Le Havre, Normandy, France
The tower of concrete rises up in front of me. A square base connects it to the ground but, above, it reaches up to the sky 107 metres high.
It looks like it could be some kind of communist statue.
If I was in a former Soviet country, I would bet on it being some kind of tribute to a war hero. If I was in North Korea, it would probably be a memorial to Dear Leader and/or a celebration of how well fed everyone is.
But I’m in France. In the city of Le Havre in Normandy, to be exact. And this is no piece of propaganda. It truly is a symbol of rejuvenation.
This tower is the Church of Saint Joseph. It may look grey and brutalist from the outside but, inside, it bursts with colour. I have no idea what to expect as I walk in through the doors but it turns out to be unlike anything I have seen before. Expectations may have been useless.
The altar is in the centre of the church’s square base and the congregation sits around it on all sides like a theatre in the round.
Directly above it rises the tower, which is hollow on the inside.
The markings I could see from the street turn out to be coloured windows and, with the sun blazing today, they beam a kaleidoscope throughout the whole building.
In the Church of St Joseph, the effect is concentrated. All through the city, I find it in some diffused form.
For almost the entirety of Le Havre’s city centre is built from this same grey concrete – but what stands out is the colour that shines from within.
The rebuilding of Le Havre
Le Havre was severely bombed during the Second World War and pretty much all of the centre of the city was destroyed or unusable. Even before the conflict ended, the decision was made to rebuild Le Havre – but in a style unique across Europe.
Under the leadership of Auguste Perret, the entire urban landscape was designed as one single interconnected plan. Rather than the haphazard collection of buildings from different eras and different architects that most cities have, Le Havre was intended to have a harmony.
Buildings may have their own look and hit a different note, but they are singing from the same melody.
It is one of the most remarkable urban reconstruction projects in Europe. As I walk through the streets, I find that the dream has been achieved.
You don’t notice when each building ends and the next starts – but if you stop and take in the panorama, you’ll realise that each wall that surrounds you looks slightly different.
A row of windows is interrupted by an internal balcony; rectangles of yellow and orange cover up part of a walkway; hundreds of narrow sunlights create a pattern by themselves; a protruding wall gives texture to what might otherwise have been plain.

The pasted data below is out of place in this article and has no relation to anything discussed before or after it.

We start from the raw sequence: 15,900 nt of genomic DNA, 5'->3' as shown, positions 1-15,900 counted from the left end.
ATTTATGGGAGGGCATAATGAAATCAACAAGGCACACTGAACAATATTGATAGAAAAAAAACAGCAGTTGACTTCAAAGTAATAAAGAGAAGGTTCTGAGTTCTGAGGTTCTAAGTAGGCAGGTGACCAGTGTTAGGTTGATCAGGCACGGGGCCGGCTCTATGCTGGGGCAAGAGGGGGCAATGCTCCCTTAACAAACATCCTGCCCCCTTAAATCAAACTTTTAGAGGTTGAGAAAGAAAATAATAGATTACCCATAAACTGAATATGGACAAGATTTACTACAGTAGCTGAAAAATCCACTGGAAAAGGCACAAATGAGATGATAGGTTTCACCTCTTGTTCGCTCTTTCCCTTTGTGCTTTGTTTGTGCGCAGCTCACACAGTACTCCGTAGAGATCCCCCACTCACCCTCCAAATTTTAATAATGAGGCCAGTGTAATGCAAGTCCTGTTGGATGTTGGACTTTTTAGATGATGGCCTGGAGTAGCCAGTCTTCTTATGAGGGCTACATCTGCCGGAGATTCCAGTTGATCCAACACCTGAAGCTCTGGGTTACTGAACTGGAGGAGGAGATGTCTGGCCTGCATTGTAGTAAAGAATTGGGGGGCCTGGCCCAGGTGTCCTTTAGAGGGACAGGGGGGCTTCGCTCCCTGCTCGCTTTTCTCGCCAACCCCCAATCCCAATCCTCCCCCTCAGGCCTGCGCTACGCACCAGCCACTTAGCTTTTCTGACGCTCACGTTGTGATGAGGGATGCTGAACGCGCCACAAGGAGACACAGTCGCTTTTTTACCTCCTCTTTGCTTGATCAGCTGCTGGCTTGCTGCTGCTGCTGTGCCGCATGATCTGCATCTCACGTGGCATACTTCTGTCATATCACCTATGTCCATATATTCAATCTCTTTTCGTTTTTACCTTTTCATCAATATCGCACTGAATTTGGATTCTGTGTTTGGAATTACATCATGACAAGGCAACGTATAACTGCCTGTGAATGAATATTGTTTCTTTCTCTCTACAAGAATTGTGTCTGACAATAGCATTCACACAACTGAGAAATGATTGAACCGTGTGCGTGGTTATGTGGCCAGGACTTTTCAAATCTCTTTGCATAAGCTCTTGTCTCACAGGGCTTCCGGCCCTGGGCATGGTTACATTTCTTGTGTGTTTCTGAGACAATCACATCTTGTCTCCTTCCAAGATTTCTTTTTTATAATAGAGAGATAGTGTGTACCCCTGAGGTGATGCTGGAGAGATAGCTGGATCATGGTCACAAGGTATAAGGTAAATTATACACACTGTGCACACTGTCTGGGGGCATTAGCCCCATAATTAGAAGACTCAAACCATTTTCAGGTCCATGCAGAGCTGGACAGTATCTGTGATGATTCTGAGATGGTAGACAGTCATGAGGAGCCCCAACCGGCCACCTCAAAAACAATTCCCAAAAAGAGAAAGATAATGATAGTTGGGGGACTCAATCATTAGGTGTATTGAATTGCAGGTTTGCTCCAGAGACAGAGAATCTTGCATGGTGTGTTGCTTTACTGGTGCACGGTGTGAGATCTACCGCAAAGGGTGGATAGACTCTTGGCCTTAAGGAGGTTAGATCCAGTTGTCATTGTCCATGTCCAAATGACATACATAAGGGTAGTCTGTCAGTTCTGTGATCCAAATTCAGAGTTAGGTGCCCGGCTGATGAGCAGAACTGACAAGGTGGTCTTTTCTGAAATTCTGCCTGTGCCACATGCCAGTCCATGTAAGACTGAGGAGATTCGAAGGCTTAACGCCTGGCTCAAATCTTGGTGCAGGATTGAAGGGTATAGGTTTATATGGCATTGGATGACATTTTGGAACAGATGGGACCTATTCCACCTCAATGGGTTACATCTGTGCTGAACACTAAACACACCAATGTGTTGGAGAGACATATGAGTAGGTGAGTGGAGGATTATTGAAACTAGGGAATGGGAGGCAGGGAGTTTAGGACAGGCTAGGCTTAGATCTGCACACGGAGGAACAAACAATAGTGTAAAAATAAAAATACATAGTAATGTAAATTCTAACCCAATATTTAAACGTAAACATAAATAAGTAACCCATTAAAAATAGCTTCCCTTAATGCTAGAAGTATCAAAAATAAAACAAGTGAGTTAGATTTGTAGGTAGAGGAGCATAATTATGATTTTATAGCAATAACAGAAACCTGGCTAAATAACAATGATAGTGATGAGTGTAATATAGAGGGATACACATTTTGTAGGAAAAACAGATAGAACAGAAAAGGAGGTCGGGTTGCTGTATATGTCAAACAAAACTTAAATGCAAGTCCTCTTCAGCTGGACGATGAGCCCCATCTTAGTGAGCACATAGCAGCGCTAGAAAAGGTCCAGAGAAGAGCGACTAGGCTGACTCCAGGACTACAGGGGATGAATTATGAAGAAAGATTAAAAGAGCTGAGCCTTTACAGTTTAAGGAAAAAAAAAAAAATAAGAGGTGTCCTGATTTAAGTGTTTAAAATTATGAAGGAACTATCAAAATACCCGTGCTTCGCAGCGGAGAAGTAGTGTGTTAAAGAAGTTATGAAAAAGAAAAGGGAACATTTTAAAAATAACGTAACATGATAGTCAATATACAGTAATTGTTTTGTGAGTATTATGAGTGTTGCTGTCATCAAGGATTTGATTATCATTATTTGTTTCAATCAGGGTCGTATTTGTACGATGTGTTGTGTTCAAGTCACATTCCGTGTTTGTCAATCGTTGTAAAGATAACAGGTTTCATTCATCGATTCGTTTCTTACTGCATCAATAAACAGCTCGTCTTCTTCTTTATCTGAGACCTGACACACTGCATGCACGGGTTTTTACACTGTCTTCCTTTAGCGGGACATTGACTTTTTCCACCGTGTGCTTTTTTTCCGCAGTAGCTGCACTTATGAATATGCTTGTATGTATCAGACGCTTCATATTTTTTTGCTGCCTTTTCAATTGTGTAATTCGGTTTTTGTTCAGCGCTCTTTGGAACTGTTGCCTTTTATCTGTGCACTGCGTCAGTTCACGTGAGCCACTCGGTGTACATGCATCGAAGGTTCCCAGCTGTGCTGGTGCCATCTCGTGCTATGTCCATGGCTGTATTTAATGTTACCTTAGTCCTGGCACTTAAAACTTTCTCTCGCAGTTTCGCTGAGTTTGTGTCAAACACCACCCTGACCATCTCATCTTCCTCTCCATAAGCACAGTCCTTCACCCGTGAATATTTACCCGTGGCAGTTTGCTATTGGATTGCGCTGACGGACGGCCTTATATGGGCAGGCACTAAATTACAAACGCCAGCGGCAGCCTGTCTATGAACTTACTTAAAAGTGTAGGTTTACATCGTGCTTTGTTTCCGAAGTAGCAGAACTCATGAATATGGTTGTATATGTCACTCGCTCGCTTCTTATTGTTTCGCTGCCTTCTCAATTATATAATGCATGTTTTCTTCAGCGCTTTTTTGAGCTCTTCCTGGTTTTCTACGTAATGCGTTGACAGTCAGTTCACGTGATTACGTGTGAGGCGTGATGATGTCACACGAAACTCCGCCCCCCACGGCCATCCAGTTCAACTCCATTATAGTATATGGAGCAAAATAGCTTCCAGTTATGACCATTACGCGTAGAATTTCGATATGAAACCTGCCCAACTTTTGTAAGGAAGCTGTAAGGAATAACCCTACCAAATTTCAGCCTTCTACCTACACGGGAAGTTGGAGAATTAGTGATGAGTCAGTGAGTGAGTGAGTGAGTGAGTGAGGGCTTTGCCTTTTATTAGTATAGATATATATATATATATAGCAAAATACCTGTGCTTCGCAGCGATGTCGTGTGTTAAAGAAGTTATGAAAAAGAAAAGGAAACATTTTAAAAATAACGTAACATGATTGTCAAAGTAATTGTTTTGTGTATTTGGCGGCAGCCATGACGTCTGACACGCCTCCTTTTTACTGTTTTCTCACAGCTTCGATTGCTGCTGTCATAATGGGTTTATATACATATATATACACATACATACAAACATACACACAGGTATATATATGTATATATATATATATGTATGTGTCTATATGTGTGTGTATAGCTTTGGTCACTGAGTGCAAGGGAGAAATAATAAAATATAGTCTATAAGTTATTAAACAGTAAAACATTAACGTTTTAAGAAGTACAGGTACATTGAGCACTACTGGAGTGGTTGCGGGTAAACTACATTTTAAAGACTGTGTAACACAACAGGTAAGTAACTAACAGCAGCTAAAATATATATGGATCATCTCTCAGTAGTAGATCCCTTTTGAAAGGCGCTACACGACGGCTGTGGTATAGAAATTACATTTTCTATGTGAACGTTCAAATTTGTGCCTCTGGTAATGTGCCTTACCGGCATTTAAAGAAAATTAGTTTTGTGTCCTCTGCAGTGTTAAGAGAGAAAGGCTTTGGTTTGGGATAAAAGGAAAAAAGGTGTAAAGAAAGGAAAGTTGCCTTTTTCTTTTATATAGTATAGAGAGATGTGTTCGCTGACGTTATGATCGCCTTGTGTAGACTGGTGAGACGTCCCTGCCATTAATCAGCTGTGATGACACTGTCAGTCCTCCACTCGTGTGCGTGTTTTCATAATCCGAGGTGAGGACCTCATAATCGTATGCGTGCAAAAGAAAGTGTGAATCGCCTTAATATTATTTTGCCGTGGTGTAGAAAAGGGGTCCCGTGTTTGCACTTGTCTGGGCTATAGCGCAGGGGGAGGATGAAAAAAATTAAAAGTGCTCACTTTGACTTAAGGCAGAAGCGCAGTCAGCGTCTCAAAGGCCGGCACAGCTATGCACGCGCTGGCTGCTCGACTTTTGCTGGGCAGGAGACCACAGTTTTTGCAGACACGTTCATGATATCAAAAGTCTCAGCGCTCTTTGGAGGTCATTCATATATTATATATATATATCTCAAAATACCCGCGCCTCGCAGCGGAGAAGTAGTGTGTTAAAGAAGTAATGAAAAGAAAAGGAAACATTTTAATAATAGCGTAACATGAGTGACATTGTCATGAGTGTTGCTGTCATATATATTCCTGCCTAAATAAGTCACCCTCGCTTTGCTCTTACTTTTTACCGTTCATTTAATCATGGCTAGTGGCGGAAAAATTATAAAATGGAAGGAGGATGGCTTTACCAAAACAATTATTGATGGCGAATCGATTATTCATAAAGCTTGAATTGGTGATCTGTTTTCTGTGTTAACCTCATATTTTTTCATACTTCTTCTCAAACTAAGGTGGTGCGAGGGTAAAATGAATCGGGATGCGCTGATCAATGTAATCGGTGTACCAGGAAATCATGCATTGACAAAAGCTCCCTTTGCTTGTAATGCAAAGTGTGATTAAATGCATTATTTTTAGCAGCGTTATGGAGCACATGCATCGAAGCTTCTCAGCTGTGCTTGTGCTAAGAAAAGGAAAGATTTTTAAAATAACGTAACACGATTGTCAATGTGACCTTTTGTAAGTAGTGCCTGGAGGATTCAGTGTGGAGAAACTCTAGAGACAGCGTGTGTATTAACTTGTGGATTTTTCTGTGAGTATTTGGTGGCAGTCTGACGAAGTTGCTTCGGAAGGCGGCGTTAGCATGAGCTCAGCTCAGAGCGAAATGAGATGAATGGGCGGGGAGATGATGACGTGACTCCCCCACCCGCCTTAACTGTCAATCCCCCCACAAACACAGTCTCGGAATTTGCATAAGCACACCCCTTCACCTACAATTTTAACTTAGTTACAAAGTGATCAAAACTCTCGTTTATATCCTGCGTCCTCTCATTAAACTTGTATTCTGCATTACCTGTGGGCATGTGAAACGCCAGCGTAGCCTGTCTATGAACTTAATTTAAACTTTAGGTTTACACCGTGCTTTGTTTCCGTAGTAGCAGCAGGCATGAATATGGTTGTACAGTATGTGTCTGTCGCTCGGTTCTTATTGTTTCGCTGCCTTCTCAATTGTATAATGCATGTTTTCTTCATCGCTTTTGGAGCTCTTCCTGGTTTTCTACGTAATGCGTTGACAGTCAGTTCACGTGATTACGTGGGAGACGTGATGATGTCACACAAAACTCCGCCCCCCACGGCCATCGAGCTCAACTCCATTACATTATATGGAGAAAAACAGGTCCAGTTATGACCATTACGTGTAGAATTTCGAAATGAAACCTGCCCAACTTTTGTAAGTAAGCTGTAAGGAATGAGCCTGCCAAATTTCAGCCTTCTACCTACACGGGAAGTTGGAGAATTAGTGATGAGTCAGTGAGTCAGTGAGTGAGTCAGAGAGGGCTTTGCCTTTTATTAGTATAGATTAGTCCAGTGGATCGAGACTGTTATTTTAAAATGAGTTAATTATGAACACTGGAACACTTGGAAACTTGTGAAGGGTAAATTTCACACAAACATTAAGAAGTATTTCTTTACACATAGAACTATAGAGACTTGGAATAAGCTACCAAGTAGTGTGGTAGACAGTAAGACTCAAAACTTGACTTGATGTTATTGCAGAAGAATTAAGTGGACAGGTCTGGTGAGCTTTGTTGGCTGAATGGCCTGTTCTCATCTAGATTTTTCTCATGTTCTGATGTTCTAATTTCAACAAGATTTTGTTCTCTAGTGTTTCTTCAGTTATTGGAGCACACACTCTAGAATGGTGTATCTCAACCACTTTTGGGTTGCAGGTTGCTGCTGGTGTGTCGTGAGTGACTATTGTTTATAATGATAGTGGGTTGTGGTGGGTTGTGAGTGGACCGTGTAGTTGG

The town planners made a decision to dramatically reduce the density of the city with their new design.
The grid system they implemented took the residential sections from 2000 people per hectare to just 800 per hectare. Gardens and courtyards were integrated into the apartment blocks so there is light and freshness between them all and the harmony is carried through the air.
Visiting Le Havre
At the western end of the city is the beach, which is a strange juxtaposition with a concrete city. On a nice day, it is a good place to either start or finish a visit to Le Havre.
Funnily enough, even it has been incorporated into the urban design and the road that leads from the shore towards the centre feels like a grand entry gate with large buildings on either side and a wide grassy centre.
Towards the eastern end of the rebuilt centre is the City Hall, which is a perfect monument to the architectural style that now defines Le Havre. Clearly concrete and with minimal decoration, it still has the feel of neoclassicism that was the intention of the designers.
The blocks to the south have a mix of residential and commercial – both of which blend together seamlessly as you would expect. Walking through these streets without set direction will take you through good examples of the style of the city.
And then, of course, there’s the highlight of Le Havre – the Church of Saint Joseph. It can be seen from the surrounding streets and is useful as a reference point if you happen to get lost. But it is much more than that.
In many ways, the church is an unofficial icon of what the city has become. Rising up from adversity, constructed of dull concrete, but with a vibrant and lively heart inside.
This is a city that has found beauty through consistency and turned destruction into community.